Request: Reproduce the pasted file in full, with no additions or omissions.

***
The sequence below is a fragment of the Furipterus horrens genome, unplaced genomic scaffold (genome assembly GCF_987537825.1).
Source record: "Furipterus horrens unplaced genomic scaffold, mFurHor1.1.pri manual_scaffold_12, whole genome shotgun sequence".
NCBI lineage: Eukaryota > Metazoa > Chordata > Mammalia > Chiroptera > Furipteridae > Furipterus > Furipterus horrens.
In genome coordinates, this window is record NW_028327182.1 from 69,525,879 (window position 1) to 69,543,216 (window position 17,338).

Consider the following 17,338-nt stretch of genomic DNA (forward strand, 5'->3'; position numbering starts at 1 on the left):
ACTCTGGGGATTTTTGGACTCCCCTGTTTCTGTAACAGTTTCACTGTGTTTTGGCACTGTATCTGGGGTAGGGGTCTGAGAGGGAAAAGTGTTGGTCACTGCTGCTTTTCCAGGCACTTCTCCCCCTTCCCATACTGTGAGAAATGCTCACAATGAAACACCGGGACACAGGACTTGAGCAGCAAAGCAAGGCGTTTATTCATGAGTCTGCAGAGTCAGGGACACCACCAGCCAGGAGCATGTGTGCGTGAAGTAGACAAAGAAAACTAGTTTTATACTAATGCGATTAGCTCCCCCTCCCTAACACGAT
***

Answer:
The sequence below is a fragment of the Furipterus horrens genome, unplaced genomic scaffold (genome assembly GCF_987537825.1).
Source record: "Furipterus horrens unplaced genomic scaffold, mFurHor1.1.pri manual_scaffold_12, whole genome shotgun sequence".
NCBI lineage: Eukaryota > Metazoa > Chordata > Mammalia > Chiroptera > Furipteridae > Furipterus > Furipterus horrens.
In genome coordinates, this window is record NW_028327182.1 from 69,525,879 (window position 1) to 69,543,216 (window position 17,338).

Consider the following 17,338-nt stretch of genomic DNA (forward strand, 5'->3'; position numbering starts at 1 on the left):
ACTCTGGGGATTTTTGGACTCCCCTGTTTCTGTAACAGTTTCACTGTGTTTTGGCACTGTATCTGGGGTAGGGGTCTGAGAGGGAAAAGTGTTGGTCACTGCTGCTTTTCCAGGCACTTCTCCCCCTTCCCATACTGTGAGAAATGCTCACAATGAAACACCGGGACACAGGACTTGAGCAGCAAAGCAAGGCGTTTATTCATGAGTCTGCAGAGTCAGGGACACCACCAGCCAGGAGCATGTGTGCGTGAAGTAGACAAAGAAAACTAGTTTTATACTAATGCGATTAGCTCCCCCTCCCTAACACGAT